The Royal Military College Saint-Jean is an educational institution like no other. When you finish your studies and your military training, you will be commissioned as officers in the Canadian Forces, in addition to receiving your degree. That is an impressive accomplishment. A stimulating career in the service of your country lies ahead of you. Now is the moment to take the initiative and take advantage of your exceptional training to become the leader you have sought to become since you decided to pursue a career in the Canadian Forces.
Knowing the official languages is not just a way to discover the world and learn from what it offers you. It is also a wonderful way to open yourselves up to others and develop deep friendships that you otherwise would not have had. The friendships that you will develop at the College with your classmates, teachers and officers, whether in English or French, will stay with you for the rest of your lives. These close connections are part of your training as officers.
Your bilingualism is both your passport and your calling card—it gives you access to new worlds outside of your own and identifies you as Canadian.
Mastering both official languages is also an opportunity to show your leadership skills. Do not forget that, during your career, you will have the choice or opportunity to climb the career ladder in the Canadian Forces. You must direct other military personnel and it will be your responsibility to understand them and make yourself understood. Knowing both official languages gives you a head start and enables you to set the right example.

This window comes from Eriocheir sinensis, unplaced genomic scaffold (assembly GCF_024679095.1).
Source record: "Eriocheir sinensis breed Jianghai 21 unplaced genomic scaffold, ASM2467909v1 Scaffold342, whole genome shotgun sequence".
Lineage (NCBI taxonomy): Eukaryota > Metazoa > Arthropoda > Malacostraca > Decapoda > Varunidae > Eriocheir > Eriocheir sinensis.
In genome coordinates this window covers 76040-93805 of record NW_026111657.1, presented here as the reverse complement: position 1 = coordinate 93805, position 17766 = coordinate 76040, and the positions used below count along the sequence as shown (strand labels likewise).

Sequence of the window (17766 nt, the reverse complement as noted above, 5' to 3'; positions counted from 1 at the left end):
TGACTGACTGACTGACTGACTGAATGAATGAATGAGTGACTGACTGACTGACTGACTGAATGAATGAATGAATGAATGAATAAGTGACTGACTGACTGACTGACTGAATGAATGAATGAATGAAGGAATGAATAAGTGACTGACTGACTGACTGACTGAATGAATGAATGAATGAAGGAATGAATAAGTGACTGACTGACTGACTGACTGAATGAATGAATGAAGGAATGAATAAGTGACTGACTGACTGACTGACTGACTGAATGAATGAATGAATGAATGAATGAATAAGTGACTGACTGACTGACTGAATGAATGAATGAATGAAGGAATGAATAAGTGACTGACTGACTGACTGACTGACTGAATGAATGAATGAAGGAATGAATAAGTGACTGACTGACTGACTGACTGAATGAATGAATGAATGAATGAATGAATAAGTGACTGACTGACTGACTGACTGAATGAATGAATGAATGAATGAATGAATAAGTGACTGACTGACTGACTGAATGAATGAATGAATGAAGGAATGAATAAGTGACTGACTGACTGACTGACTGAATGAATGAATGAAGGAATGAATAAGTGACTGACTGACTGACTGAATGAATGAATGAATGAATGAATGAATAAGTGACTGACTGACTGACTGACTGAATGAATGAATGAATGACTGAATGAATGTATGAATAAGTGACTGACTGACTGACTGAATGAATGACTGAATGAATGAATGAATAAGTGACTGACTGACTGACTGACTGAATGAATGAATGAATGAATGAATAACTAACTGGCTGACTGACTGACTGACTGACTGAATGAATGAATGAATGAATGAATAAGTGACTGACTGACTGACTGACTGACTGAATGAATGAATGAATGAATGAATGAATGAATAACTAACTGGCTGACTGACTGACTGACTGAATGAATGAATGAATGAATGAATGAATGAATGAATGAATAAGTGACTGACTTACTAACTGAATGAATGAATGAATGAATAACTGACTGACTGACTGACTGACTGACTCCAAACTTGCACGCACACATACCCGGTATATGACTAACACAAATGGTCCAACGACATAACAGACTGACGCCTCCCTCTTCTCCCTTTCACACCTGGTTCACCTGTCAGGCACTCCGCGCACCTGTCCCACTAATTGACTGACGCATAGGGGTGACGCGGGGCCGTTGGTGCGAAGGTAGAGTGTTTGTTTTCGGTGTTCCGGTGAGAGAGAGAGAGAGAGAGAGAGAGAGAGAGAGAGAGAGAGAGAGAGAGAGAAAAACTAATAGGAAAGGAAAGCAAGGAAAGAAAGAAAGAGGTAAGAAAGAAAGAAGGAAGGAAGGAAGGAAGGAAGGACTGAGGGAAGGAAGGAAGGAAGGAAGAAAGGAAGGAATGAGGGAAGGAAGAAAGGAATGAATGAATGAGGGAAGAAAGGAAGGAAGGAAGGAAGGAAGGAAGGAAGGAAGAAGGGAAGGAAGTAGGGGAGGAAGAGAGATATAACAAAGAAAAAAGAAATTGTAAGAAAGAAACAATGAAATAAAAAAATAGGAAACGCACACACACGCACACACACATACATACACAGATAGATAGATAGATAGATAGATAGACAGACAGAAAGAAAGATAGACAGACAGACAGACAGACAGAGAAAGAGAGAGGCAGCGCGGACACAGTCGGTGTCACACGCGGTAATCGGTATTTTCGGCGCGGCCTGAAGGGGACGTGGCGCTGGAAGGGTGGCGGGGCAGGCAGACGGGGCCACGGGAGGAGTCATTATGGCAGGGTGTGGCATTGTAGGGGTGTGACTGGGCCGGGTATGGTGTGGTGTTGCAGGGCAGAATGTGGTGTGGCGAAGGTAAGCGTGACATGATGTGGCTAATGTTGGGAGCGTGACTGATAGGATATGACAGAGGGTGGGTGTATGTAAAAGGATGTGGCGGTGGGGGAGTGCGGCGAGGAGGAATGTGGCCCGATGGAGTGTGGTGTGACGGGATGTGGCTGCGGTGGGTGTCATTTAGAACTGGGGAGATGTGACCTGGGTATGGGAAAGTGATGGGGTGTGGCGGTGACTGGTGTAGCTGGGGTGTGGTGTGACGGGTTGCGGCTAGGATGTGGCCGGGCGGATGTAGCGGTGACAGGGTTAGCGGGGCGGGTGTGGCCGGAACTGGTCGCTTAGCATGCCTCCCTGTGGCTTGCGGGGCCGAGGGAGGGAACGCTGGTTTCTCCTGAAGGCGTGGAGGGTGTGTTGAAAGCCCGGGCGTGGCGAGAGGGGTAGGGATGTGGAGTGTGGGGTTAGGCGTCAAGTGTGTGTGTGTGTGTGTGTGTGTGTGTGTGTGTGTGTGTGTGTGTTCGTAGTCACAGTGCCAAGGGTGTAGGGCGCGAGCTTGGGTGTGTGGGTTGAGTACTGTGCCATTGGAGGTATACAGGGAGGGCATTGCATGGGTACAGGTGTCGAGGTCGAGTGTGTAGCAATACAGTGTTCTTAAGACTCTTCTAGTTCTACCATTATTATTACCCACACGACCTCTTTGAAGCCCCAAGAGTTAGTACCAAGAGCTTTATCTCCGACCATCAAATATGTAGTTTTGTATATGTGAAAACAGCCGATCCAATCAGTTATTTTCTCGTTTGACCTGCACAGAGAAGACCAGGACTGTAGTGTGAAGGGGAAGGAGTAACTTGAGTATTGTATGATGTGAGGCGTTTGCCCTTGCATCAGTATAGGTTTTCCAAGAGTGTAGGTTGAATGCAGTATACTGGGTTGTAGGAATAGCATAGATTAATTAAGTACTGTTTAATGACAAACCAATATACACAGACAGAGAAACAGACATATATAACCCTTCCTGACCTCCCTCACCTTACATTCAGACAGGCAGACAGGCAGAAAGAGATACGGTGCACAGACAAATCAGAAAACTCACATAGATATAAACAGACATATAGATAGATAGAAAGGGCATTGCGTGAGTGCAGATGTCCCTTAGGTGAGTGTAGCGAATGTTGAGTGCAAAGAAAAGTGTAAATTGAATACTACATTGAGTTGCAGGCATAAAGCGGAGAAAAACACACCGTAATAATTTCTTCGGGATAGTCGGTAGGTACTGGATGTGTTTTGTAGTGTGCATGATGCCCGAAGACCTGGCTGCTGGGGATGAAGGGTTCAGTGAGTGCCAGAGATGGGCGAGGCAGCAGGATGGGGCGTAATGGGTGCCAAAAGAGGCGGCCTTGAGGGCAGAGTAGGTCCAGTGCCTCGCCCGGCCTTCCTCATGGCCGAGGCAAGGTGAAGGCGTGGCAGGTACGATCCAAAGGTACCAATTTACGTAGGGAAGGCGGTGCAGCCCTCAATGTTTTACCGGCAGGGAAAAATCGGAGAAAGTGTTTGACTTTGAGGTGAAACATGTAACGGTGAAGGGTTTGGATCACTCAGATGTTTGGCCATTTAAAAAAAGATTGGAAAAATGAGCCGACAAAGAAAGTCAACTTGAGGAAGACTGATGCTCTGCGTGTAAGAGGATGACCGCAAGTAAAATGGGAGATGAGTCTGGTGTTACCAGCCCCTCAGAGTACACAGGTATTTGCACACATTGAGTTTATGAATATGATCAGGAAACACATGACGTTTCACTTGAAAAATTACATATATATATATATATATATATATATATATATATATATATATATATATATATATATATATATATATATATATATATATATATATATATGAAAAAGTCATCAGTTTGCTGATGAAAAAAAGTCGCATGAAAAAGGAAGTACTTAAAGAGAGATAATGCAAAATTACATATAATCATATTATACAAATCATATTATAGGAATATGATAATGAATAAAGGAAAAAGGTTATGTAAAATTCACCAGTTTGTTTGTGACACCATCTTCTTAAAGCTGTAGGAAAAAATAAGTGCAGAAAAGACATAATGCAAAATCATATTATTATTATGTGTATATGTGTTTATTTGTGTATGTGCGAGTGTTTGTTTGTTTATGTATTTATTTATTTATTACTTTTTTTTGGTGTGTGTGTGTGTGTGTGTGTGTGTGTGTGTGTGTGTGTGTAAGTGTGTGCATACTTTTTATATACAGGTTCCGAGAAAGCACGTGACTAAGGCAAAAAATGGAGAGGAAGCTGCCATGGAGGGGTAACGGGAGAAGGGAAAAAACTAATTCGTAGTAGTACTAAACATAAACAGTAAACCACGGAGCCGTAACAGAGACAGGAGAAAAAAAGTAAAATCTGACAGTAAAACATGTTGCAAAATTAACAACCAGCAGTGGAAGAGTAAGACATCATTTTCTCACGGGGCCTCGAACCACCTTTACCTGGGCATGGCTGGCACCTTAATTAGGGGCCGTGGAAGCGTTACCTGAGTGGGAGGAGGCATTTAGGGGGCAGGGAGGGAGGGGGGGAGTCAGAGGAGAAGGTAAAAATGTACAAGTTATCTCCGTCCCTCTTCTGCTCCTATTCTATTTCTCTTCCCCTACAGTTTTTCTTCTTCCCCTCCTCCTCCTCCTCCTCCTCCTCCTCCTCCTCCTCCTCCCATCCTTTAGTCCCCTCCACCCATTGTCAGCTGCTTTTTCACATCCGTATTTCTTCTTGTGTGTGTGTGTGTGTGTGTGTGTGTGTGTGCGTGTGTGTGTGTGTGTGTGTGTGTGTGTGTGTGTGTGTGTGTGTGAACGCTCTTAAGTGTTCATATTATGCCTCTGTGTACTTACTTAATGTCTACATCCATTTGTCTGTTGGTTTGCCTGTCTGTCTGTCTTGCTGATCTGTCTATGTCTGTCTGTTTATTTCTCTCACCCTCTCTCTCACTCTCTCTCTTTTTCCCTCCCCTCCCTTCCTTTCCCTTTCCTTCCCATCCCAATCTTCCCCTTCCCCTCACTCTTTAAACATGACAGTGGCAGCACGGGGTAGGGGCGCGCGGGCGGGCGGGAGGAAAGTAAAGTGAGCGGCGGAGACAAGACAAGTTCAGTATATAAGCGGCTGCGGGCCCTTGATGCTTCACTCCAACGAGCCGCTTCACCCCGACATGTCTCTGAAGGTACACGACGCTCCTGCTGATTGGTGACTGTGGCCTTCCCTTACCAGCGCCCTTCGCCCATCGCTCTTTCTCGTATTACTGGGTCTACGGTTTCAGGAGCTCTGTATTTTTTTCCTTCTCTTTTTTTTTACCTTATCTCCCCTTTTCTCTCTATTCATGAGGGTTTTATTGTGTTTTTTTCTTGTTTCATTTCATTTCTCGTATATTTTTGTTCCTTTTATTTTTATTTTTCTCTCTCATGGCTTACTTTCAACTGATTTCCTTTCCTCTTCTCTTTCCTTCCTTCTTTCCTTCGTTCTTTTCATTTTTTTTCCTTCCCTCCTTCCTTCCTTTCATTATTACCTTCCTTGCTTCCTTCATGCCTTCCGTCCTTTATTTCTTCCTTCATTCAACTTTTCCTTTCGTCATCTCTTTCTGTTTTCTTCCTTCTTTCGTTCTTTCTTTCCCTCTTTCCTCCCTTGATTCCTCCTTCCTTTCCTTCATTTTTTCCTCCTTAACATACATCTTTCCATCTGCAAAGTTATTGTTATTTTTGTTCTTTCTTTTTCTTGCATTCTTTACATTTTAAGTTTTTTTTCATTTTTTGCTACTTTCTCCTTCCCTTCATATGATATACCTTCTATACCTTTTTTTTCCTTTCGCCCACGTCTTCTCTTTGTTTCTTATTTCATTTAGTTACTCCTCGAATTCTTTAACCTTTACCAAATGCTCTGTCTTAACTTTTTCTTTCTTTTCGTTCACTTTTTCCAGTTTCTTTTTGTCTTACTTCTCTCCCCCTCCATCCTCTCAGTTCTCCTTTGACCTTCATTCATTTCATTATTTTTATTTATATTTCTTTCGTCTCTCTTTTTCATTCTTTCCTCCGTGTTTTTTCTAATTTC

You have the chance to explore what is happening in official language communities and the ethnic communities that have chosen to adopt English or French, or both. It is fascinating to see what drives people to learn another language, and incorporate it into their lives and identities. Our country, with its two official languages, is respected around the world. Our linguistic duality makes ours a country of openness, discovery and respect for others. By becoming a leader in the Canadian Forces, these are the values that you must project.
You are part of the young generation that wants to be heard and will do what it takes to make it happen. If you want to make a difference and give a new face to official languages in the Canadian Forces, you must demonstrate your leadership abilities and grant bilingualism a privileged place in your studies at the Royal Military College Saint-Jean. As members of the Canadian Forces, you owe it to yourselves to be able to serve your country and the Canadian people in both official languages. Canada is counting on you.
Canadians are very aware of the important economic advantages that a bilingual and multicultural society has. We understand as well that we cannot be fair to everyone if we cannot manage to establish equity and respect between our two major language groups. This is why it is so important for Canada to be able to count on armed forces that are bilingual. You symbolize linguistic unity and you must uphold this unity when you carry out your duties.
Canadians form a democratic and officially bilingual nation, which is committed to giving everyone the same rights and opportunities. Bilingual by choice: this is our ideal of peace and civility. This vision of the future suits us well. And though we are a country with two official languages and two official cultures, they do not constrain us. English and French are at the heart of our identity, and it is thanks to our linguistic duality that we are able to understand, accommodate and protect. I hope that you will continue to respect and protect your official languages, whatever your own mother tongue is. And I hope you will be proud of the message that you convey when performing your military functions. You are officers of Canada, and linguistic duality is part of you.
Thank you. If you have any questions, I would be happy to answer them.